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Phase 1 - Reconnaissance: Information Gathering before the Attack

Reconnaissance Reconnaissance denotes the work of information gathering before any real attacks are planned. The idea is to collect as much interesting information as possible about the target. To achieve this, many different publicly available sources of information are used. The extracted information will often already allow a detailed insight into the affected systems.

Different Types of Information, Different Sources

Absolutely professional work, from the very first contact and the quotation, to the preparation and execution of the pentest. Very good collaboration and coordination about the parts of IT and systems to be tested. Very helpful to be able to assess the security level and threat potential of one's own IT.
Head of IT and Communications, Air Transportation (Airport)

This encompasses technical as well as nontechnical information. Technical information may be IP-ranges, insight into the (internal) network infrastructure, used hardware and even passwords. But nontechnical information can also prove to be interesting in the context of a pentest, like social structures and location information. When used in combination, this information is often very helpful. For example, critical information is normally accessed by upper management, and not by interns. Knowledge about the internal structures may therefore help focussing on the right targets. Examples for information sources are search engines, social networks, WHOIS databases or the Domain Name System (DNS).

All of this data is publicly available and not gathered by exploiting vulnerabilities. Such an investigation is not recognisable for the company, as normally the only direct contact that is made is accessing the company website, which cannot be distinguished from regular visitors. Due to the fact that no active attacks are taking place, the systems of the company are completely safe during this phase.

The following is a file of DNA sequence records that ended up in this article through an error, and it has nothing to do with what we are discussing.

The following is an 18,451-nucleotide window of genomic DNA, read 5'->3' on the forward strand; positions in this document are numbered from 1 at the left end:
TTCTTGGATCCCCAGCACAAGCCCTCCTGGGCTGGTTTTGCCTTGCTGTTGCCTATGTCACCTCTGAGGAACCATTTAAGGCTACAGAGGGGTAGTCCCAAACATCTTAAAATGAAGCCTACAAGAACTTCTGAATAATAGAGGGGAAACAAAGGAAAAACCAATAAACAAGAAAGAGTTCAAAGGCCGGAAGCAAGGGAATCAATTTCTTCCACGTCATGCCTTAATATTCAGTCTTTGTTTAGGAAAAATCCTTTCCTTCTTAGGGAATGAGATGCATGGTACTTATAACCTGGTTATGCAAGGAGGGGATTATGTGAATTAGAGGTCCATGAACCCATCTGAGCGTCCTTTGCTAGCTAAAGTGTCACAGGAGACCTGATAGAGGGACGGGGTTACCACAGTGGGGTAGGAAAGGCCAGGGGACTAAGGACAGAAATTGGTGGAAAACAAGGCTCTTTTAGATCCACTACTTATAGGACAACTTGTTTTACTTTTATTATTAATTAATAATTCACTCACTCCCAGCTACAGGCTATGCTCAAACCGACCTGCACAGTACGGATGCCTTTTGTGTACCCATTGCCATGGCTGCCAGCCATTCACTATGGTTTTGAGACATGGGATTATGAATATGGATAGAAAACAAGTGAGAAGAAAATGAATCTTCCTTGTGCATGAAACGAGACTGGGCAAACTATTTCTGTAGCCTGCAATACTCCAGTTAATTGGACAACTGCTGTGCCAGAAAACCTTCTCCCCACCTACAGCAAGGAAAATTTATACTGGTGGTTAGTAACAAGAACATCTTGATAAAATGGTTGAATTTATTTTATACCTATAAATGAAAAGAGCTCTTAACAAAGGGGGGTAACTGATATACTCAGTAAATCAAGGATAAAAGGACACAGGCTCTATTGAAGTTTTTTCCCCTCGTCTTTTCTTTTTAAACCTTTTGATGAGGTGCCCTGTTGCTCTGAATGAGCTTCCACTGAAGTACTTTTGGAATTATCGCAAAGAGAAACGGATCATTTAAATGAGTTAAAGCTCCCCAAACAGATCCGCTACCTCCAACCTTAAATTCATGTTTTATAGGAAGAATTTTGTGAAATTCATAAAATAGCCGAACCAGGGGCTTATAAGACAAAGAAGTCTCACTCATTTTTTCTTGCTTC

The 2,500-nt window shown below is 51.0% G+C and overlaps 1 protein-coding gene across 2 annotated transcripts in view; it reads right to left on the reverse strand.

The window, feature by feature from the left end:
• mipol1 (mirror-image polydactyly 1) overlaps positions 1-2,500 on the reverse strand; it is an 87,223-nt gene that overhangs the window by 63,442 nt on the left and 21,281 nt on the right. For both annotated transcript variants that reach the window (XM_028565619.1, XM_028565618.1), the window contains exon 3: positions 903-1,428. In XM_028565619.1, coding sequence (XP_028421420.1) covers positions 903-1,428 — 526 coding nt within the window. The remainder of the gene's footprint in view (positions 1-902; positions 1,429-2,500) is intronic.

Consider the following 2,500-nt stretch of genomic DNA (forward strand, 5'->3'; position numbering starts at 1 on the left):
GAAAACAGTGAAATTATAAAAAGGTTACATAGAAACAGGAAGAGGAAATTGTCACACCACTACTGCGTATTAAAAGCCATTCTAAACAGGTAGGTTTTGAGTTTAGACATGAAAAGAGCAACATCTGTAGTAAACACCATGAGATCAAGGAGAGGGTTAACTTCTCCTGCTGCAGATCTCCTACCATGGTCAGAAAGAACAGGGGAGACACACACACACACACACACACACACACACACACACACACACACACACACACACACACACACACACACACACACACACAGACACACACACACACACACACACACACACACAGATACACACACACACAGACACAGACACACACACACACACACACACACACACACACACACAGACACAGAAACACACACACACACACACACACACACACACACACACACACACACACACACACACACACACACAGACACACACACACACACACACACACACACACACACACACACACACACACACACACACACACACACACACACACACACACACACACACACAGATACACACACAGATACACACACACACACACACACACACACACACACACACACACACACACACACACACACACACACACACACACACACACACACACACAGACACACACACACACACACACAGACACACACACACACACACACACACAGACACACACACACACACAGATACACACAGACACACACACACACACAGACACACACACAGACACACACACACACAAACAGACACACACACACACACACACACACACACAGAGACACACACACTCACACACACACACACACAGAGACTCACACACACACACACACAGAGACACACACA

Step by Step

Data acquired through reconnaissance gives the penetration testers an overview of the company, sometimes down to the point of detailed information about specific topics. This prepares for the second phase of the pentest, the enumeration phase), where the information may be immediately used as a starting point. This procedure corresponds directly to actions real attackers would take, as they would also first collect information about the company before starting any attacks.

It goes without saying that even though all the collected information is publicly available, it is also treated as confidential.

After evaluating the information gathered during the reconnaissance phase, the next step is the enumeration phase, where this data will be used for determining potential attack vectors.